The End of Life Choice Bill
In 1995 MP Michael Laws Private Member’s Bill “Death with Dignity” was defeated by 61 votes to 29, with many abstentions. A few years later (2003) MP Peter Brown’s Private Member’s Bill once again raised hopes but was defeated by 2 votes at its first reading.
Maryan Street was the next MP to tackle this issue and promoted her End of Life Choice Bill, but was forced to withdraw her Bill in advance of the general election in 2014. However, she got the ball rolling once more with her successful petition on medically-assisted dying in 2016. The tide was turning.
June 2015 saw the tragic death of lawyer Lecretia Seales, the same day that her case for medically assisted dying was turned down. Lecretia had filed a claim with the High Court arguing that her GP should not be prosecuted under the Crimes Act (1961) in assisting her in her death with her consent, and that under the Bill of Rights Act (1962) she had the right to not be subjected to the unnecessary suffering of a long, cruel death.
Finally, MP David Seymour’s End of Life Choice Bill was drawn from the members’ bills ballot on 8 June 2017. The Bill passed its first reading in parliament on 13 December 2017 (76 to 44 votes), and was referred to the Justice Select Committee.
After a year of hearings, the Select Committee reported back to parliament on 9 April 2019. Listen here » to Ann David talking to Coast Access Radio about submissions to the Select Committee and the EOLC Bill (26 April 2019).
The Bill passed its second reading in parliament on 26 June 2019 (70 to 50 votes). Read the transcript of the reading here »
The Bill is currently being debated by the Committee of the Whole House (CWH) on a number of Wednesday evenings allocated to Private Members Bills. These debates are scheduled for August 21st, September 11th and 25th, as well as October 23rd. They can be watched live on TV Channel 31.
Following the second reading, the End of Life Choice Bill has now been referred to the Committee of the Whole House. During this stage, MPs can present Supplementary Order Papers proposing amendments to the Bill before it goes to its third reading.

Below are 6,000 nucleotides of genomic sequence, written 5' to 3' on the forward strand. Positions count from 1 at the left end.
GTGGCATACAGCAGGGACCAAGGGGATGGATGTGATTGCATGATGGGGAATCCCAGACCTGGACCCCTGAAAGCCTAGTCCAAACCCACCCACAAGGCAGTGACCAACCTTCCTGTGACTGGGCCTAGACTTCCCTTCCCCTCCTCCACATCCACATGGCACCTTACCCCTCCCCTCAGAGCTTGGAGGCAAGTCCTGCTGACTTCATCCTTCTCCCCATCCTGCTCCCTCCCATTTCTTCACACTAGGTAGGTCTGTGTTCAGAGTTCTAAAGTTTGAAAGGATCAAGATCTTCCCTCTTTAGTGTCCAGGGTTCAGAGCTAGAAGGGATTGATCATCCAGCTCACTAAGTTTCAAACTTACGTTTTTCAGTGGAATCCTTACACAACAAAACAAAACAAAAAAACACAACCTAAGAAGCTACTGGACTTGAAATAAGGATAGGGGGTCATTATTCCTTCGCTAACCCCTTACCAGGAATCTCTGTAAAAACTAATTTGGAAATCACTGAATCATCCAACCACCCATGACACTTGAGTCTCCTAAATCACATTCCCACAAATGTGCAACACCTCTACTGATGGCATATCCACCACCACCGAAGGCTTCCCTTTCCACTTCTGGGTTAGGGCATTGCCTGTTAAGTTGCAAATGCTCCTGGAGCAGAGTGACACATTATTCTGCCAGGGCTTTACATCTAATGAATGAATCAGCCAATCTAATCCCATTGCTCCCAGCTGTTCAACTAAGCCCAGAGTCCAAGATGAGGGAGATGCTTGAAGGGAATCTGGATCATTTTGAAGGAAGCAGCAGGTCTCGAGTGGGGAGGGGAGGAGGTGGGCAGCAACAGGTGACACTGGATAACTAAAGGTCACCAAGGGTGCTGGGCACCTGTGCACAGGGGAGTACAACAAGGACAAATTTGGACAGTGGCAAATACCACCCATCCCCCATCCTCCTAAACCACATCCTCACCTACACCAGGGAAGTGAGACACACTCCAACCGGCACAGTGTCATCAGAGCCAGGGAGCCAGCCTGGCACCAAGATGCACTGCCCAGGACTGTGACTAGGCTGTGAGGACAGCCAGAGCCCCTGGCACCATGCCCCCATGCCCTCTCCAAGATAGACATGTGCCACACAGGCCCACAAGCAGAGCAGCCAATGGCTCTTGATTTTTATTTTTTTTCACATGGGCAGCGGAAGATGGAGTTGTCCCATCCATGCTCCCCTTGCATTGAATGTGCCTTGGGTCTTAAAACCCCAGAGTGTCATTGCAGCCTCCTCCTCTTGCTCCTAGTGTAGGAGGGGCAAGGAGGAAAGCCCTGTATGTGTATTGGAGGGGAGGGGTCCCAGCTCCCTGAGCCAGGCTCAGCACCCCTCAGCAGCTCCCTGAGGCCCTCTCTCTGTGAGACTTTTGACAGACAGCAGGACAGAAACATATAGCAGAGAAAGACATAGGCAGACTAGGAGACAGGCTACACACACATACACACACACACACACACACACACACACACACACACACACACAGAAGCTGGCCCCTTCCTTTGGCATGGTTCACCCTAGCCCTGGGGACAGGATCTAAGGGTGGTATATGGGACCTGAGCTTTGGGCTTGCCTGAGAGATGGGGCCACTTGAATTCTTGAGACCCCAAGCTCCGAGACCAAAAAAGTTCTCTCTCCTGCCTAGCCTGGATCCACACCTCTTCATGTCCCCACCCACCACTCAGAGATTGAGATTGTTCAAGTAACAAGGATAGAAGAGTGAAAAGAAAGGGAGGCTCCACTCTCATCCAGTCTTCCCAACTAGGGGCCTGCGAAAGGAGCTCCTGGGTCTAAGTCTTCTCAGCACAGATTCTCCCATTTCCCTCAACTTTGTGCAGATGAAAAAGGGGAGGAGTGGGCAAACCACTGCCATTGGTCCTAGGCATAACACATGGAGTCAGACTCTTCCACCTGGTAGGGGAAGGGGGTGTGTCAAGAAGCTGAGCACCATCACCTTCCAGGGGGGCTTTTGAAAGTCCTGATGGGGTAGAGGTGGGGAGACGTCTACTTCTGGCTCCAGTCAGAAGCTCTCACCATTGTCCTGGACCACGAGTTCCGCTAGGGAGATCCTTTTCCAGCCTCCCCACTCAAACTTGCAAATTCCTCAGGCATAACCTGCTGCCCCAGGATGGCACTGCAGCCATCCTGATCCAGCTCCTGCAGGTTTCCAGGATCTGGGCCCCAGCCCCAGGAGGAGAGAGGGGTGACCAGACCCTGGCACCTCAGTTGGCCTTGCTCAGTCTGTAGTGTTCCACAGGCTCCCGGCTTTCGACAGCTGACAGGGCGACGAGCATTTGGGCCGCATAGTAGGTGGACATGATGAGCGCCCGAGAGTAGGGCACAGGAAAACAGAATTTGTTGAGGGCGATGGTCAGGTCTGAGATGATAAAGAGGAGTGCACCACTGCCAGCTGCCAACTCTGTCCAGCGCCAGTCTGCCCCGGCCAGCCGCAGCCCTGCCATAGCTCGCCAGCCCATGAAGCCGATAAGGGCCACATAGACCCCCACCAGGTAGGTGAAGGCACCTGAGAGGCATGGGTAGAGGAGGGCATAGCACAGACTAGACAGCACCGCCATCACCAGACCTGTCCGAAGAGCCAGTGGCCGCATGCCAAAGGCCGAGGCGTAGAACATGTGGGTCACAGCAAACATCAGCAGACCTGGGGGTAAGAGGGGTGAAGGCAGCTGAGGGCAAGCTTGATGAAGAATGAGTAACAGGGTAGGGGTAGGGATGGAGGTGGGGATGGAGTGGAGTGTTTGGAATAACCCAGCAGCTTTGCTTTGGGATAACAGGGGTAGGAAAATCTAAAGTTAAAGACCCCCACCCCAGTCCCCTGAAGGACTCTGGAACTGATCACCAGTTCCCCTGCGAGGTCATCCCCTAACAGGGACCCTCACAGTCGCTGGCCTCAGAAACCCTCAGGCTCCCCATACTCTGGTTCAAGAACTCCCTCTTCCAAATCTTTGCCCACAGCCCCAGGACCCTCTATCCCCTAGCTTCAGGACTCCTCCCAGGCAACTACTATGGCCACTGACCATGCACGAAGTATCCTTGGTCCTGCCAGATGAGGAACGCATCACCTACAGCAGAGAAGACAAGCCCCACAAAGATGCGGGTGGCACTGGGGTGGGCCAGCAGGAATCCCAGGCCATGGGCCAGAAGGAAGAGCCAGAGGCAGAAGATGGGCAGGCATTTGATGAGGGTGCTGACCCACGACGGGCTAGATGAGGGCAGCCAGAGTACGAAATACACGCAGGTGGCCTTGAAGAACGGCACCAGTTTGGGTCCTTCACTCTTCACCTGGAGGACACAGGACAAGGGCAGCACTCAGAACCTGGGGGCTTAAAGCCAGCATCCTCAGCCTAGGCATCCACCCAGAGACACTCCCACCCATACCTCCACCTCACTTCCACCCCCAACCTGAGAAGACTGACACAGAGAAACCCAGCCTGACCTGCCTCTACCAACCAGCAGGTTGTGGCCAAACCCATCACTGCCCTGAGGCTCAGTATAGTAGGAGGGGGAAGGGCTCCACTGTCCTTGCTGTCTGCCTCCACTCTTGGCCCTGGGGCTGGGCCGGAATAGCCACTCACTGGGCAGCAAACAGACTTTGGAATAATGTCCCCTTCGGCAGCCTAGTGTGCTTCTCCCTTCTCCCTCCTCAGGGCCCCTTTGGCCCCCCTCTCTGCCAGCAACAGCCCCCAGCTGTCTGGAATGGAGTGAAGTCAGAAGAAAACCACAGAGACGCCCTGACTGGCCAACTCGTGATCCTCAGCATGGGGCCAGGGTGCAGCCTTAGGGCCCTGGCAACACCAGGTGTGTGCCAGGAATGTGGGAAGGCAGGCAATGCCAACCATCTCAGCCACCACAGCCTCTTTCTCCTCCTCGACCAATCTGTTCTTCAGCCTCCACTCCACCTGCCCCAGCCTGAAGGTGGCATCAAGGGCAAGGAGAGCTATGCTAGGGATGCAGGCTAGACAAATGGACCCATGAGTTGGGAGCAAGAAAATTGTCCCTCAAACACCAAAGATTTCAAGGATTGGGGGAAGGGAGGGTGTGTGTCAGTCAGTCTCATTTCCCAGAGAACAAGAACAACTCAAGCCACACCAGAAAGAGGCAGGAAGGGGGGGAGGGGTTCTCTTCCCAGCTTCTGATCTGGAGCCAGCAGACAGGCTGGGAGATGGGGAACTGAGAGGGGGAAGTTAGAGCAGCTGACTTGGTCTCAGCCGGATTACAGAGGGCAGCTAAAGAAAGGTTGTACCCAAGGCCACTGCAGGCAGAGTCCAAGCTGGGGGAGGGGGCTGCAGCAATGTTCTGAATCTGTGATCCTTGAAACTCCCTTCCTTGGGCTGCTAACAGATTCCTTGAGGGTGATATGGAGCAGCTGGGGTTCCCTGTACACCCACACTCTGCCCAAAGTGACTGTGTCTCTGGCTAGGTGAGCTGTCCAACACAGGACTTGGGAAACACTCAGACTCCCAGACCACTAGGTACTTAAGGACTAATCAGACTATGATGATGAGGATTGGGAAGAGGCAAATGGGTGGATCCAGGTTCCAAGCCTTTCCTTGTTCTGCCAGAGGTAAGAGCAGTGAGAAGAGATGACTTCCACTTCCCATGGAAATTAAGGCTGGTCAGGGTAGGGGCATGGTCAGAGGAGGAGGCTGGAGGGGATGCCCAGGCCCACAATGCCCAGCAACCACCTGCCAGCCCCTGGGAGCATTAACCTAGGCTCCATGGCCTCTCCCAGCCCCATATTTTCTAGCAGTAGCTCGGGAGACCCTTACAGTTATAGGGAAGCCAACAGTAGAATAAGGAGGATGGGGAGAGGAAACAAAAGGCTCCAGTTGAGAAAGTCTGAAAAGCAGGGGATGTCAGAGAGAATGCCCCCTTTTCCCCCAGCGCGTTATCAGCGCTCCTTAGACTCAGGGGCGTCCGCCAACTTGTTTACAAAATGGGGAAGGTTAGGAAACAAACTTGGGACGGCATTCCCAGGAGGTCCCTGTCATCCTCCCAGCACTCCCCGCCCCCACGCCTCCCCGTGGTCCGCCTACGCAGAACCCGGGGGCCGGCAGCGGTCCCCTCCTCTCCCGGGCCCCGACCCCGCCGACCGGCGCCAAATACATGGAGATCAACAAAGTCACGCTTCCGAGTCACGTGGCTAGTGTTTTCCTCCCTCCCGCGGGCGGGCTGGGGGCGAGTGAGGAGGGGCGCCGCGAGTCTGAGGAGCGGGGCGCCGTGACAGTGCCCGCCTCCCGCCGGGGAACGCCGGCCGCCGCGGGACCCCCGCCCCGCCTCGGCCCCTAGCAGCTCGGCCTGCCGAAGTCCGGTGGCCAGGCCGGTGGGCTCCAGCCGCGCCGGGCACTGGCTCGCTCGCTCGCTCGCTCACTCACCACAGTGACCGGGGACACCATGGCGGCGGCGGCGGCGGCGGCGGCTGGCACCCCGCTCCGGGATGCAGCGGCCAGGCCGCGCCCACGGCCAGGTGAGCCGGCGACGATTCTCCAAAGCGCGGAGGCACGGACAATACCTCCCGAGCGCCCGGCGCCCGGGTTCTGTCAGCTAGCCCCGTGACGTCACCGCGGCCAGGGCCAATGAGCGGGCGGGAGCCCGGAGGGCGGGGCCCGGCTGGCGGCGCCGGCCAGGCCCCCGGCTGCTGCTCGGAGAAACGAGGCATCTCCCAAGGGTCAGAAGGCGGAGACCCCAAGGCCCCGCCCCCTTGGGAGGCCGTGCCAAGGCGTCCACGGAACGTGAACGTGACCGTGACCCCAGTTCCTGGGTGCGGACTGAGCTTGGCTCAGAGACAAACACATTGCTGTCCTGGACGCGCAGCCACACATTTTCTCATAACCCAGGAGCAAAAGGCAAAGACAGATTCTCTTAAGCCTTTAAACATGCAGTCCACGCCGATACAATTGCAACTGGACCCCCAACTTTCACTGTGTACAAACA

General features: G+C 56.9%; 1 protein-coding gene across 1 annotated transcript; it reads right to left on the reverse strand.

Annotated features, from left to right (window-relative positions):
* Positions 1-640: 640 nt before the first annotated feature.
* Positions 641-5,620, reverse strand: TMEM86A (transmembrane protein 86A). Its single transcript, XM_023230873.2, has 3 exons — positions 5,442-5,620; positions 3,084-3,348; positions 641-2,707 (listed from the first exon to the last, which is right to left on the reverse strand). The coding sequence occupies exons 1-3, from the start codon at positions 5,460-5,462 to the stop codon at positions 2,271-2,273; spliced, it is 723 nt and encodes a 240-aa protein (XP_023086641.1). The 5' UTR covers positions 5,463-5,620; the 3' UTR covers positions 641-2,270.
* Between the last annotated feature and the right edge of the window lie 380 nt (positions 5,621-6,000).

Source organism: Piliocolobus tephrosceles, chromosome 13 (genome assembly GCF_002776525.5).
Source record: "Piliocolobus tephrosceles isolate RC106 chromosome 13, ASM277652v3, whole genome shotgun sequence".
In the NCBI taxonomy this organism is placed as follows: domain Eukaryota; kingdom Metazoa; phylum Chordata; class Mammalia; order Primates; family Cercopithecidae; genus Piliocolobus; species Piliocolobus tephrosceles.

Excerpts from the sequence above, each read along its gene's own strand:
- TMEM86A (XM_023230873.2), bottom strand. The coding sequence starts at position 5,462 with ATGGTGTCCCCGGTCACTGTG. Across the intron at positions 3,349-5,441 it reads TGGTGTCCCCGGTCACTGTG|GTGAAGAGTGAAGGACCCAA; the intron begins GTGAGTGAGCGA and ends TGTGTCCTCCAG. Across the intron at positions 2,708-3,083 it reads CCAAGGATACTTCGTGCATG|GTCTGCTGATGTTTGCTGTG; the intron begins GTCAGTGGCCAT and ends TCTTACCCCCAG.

The New Zealand Labour Party and New Zealand First Coalition Agreement provides for a referendum after the third reading of the Bill. The Green Party also support the Bill in cases of terminal illness. Responding to these political realities, David Seymour has produced a Supplementary Order Paper indicating a number of recommendations for changes to his Bill as originally proposed. These include holding a public referendum at the same time as the next General Election in 2020, and limiting the eligibility criteria to cases of terminal illness only.
The EOLC Bill is now completing its Committee of the Whole House stage, with the last debate on this section due on Wednesday 23rd October. Amongst other issues up for debate will be whether New Zealand will have a Referendum to decide this Bill at next year's General Election.
In the meantime, no amendments (or SOPs) which opposed David Seymour's current Bill have been accepted.
In 2018 a group of Otago University researchers reviewed existing data on New Zealanders’ attitudes to euthanasia or assisted dying over the past 20 years. A total of 36,304 people had been surveyed. Across all these surveys, on average, 68.3 per cent of people had supported euthanasia and 14.9 percent opposed, while 15.7 percent were neutral or unsure.
The latest independent results obtained through a Horizon poll in April 2019 of over 1300 people were very similar to previous Horizon polls:
The criteria and processes of the EOLC Bill.